Kawakami’s brevity and lightness release possibilities of meaning. So we may read: ‘The poet, or speaker in the poem, discovers that it is snowing – there is a powdery snow. At this moment, he has just received, or perhaps is taking out, or is putting on, a coat bestowed by his dead brother.’

Or alternatively: ‘The poet, or the speaker in the poem, discovers that it is snowing – there is a ‘powdery snow’. Momentarily, he imagines that the snow that falls on his shoulders is a sign, a gift – a ‘coat’ – bestowed by his dead brother.’

In this second reading, the difference between this world and the next is erased; or at least the boundary between them is less clear. Is there a sense of longing, or perhaps momentary comfort, being conveyed?

In this essay Kawakami yokes together the inevitable failure of translation and the fragility of life, the closeness of death and the potential haphazardness of communication. Things are always, at best, a ‘near miss’. We ‘get through,’ sometimes just barely. In this episode, she shows what is involved in composing – not a dull and uninspiring report of an event, but a poem, evoking an indefinable feeling (a sadness? a sensitivity to ephemera?) that might flash across one’s mind on a snowy day.



I sometimes think back on certain events and find myself puzzled about when exactly they started.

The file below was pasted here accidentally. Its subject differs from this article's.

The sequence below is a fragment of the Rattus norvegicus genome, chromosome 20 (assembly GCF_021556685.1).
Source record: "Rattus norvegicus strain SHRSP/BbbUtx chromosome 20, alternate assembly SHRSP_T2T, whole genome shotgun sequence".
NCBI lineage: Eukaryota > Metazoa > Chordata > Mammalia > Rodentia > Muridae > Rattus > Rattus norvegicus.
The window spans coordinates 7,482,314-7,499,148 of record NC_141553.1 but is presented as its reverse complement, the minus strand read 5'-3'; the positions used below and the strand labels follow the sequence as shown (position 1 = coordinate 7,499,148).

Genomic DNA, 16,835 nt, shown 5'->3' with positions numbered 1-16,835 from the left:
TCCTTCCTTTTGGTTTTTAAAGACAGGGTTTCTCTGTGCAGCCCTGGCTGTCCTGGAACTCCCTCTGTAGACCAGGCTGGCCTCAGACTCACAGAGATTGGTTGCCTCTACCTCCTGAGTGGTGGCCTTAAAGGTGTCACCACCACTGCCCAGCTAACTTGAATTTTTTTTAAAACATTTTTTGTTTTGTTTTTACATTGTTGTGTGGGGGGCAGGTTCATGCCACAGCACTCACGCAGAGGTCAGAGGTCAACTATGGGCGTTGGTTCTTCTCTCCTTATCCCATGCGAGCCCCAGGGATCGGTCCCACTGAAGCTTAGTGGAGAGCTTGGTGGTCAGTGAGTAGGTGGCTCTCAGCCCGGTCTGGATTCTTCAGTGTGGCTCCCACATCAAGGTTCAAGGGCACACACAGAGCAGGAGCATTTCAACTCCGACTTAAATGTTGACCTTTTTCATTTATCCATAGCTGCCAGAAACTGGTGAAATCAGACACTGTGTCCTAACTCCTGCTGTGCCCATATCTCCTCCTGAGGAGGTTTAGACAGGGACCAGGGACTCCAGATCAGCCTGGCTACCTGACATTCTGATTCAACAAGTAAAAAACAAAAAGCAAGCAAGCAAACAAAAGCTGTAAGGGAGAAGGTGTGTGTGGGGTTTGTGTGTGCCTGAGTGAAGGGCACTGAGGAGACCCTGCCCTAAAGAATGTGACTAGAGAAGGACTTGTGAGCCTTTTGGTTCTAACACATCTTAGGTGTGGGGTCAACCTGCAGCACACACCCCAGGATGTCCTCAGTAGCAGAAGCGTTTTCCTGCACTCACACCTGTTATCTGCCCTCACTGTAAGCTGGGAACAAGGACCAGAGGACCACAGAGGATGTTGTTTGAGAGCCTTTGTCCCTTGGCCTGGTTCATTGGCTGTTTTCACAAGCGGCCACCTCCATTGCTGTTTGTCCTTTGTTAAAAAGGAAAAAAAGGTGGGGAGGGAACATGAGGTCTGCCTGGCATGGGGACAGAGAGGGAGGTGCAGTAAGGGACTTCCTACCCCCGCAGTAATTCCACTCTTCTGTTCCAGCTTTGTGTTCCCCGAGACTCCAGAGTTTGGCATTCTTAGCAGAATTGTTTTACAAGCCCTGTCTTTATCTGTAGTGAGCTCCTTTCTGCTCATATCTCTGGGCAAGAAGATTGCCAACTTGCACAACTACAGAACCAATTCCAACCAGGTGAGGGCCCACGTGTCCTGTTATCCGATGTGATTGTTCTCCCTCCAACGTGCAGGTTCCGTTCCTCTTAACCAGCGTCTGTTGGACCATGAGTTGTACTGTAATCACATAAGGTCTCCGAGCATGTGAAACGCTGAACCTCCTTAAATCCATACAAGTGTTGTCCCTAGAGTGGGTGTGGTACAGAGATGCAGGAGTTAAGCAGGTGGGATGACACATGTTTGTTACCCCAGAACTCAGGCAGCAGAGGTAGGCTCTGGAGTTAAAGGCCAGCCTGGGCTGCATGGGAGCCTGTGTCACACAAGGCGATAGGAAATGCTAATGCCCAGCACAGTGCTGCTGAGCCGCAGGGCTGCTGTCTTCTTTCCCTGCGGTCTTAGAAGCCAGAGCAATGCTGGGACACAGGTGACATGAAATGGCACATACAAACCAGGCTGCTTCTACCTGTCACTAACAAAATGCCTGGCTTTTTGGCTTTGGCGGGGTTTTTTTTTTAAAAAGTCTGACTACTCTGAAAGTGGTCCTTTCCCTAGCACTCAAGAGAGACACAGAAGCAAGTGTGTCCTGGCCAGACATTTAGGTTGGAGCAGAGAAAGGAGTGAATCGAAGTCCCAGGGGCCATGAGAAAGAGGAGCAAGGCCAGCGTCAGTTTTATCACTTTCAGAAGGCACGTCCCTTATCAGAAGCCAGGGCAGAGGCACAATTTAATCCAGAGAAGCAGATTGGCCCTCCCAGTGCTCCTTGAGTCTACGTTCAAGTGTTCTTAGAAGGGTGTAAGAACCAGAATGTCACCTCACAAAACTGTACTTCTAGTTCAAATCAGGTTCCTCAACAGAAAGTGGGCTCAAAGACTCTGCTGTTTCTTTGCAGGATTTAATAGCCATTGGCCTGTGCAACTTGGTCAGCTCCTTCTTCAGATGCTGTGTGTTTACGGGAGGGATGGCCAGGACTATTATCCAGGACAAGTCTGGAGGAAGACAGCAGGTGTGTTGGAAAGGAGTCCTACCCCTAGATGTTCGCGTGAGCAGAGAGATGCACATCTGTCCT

It was a lovely day without a cloud in the sky, and the seven-storey building, out in the western suburbs of Tokyo, afforded a clear view of Mount Fuji. The air conditioning made the room pleasantly cool. Yet all of the dozen or so people dressed in white gowns and trousers waiting for their medical check-up looked like they had better things to do.

As someone who spends most of her time typing away in a study, I’d begun to think of my annual check-up more as a change of scene than anything having to do with my health. The hearing in my right ear has been muffled for over two decades, and for almost ten years my white blood cell count has been slightly lower than average. ‘If there’s a major change in your cell count, we might take some further tests. But not to worry,’ I am usually told. Small issues like these, it seemed to me, were normal for someone in her mid-fifties; it might be slightly embarrassing if I had nothing wrong with me at all.

After we had completed the tests, we were called in one by one for a chat with the doctor. How have you been feeling? Pretty much the same as last time. Good, keep it up, see you next year. You might try a little more exercise. This was how the conversation usually went, and how I expected it to go this day too. So when the doctor told me, in a gentle voice, ‘You have a tumour on your pancreas. You should go in for tests right away,’ for a second I had difficulty understanding his words.